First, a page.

You know it, often we drive on long-term experience and gut feeling. We like to stick to our accustomed approach. But what if you are dealing with declining sales and imminent disruption due to new competition? Could it be that you have developed blind spots and biases? A data driven mindset can help to prepare more effectively for an unknown future of continuous change.
Every company has data. Whether it is company data, sales, customer, website visit, delivery, or external data. Yet, if you can believe research, companies waste a lot of money because they don’t make full use their data. Personally, I think that there are only very few companies that don’t use data. But there is a big difference between an operational data project, for example to save costs, and a truly data-driven strategy. What is the reason why so many entrepreneurs just ‘wait and see’ when it comes to a truly data driven mindset?
The Nobel laureate Kahneman has a plausible explanation. When it comes to act on predictions, people often take an emotional, rather than a rational decision. Research shows for example, that if people have a 95% chance of winning 10.000 euros, they often accept an offer of 9500 euros with 100% certainty. The aversion to risk and the preference for certainty is the guiding principle, not the probability of the outcome.
To the surprise of the researchers, the opposite happened in an high risk situation: In case someone has a 95% chance of losing 10,000 euros, people tend take risks and reject a more favourable deal. To avoid a big loss, they are willing to gamble, even when they risk to worsen their situation. That way initially still manageable problems turn into disaster through desperate speculation. According to Kahneman, this is the environment in which many companies are defeated by superior technology and waste their last resources to close the gap. They continue to fight even though it is clear that they are beaten.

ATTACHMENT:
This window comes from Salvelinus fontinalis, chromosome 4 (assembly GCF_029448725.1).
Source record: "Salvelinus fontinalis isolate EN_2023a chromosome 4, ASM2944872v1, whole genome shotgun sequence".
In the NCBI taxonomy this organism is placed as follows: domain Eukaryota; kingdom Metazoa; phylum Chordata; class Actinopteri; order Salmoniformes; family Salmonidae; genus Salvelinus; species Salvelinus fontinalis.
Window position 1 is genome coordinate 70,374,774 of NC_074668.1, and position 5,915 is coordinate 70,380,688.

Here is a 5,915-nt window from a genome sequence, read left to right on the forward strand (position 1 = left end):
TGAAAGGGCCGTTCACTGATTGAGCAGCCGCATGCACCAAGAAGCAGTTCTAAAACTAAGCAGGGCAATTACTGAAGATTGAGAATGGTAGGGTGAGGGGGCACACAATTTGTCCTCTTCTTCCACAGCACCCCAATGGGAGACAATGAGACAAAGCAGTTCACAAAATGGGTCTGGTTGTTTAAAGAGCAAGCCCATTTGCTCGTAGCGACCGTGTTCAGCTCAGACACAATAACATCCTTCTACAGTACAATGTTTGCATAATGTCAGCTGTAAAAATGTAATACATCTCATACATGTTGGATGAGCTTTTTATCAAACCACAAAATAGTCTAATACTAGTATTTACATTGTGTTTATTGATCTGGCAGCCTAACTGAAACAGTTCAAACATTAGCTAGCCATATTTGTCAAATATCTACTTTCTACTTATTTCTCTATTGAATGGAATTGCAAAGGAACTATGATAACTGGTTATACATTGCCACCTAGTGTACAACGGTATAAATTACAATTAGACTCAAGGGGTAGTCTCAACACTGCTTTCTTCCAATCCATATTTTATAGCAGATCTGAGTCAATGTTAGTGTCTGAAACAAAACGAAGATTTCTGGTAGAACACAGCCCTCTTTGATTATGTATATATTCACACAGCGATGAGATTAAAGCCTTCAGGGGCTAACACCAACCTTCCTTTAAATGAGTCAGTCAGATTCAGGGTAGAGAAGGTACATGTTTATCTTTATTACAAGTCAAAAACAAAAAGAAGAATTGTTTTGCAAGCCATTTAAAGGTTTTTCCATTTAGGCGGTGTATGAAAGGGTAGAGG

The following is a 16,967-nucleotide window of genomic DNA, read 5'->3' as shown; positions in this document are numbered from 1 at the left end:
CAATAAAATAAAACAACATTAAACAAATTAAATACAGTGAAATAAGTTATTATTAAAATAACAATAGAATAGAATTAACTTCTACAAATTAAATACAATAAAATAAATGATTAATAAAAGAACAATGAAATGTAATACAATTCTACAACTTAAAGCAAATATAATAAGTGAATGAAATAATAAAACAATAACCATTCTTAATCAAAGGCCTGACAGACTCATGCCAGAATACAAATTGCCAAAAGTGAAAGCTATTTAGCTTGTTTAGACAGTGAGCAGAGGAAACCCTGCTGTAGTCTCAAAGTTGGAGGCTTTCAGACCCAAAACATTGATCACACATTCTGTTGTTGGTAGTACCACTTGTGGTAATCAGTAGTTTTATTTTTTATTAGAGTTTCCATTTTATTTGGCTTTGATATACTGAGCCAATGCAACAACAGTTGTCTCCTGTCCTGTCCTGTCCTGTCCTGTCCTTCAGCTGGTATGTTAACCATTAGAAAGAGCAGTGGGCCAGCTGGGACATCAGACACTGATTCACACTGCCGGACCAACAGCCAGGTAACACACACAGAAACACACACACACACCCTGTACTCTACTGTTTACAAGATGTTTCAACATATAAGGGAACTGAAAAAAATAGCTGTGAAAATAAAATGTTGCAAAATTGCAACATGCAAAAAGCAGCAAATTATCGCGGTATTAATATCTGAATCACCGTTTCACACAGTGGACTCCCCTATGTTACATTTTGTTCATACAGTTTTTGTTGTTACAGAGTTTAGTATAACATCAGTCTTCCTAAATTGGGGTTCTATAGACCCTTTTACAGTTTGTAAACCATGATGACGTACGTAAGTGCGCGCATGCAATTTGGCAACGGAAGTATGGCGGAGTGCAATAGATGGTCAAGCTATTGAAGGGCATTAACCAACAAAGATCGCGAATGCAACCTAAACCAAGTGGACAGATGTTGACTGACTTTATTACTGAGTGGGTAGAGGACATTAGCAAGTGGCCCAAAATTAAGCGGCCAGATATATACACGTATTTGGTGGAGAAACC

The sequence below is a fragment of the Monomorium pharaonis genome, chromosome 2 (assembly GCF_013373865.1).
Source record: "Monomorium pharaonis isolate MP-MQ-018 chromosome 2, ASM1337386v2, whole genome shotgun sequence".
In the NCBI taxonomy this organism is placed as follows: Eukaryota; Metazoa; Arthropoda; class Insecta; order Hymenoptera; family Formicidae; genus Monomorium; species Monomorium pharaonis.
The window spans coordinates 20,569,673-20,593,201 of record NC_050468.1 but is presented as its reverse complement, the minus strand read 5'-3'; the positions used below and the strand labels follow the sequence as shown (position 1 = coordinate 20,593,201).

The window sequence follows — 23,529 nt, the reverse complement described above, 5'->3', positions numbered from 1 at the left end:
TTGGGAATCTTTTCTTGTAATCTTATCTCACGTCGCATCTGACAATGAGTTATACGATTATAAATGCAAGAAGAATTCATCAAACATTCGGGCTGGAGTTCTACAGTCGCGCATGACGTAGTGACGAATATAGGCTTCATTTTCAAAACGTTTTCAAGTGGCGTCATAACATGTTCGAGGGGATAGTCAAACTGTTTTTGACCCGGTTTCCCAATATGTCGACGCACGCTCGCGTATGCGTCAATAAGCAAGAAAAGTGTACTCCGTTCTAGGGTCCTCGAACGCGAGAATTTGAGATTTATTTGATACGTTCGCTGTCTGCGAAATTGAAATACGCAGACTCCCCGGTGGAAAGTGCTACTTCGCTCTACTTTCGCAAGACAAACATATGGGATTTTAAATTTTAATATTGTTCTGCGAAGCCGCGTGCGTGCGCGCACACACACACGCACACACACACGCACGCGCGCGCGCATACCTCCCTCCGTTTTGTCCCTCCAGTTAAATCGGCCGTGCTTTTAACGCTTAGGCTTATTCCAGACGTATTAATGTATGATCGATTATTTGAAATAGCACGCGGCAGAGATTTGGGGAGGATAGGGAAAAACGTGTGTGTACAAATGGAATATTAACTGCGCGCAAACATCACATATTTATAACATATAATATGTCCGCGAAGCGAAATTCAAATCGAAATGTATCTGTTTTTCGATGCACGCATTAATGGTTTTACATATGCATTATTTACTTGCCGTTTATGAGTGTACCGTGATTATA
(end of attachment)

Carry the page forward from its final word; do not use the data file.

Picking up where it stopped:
In many cases we are not aware of our own biases and a suffer from a tunnel vision (confirmation bias). It makes us feel better to be right and that influences our thinking process. We tend to recognize only the data that fits our vision and direct experience. Also events that are mentioned more often and we remember easily get more attention than others that have disappeared from our memory. The reason is that mental effort costs energy and our brains tend to choose the easy path. A confirmation bias through sloppy thinking is the typical way all our brains tend to work.
The most important learning from this is that you always have to be aware of your bias. Always challenge each decision and substantiate it with facts and data. Always test and examine your assumptions. Because, only when you have a complete overview, you can make the right decisions.
Even though we like to think that we make our decisions based on a rational, cognitive process in our brain, fear and emotions often determine our decision. When confronted with complex or contradictory information, our cognitive skills become overloaded and our gut feeling takes control.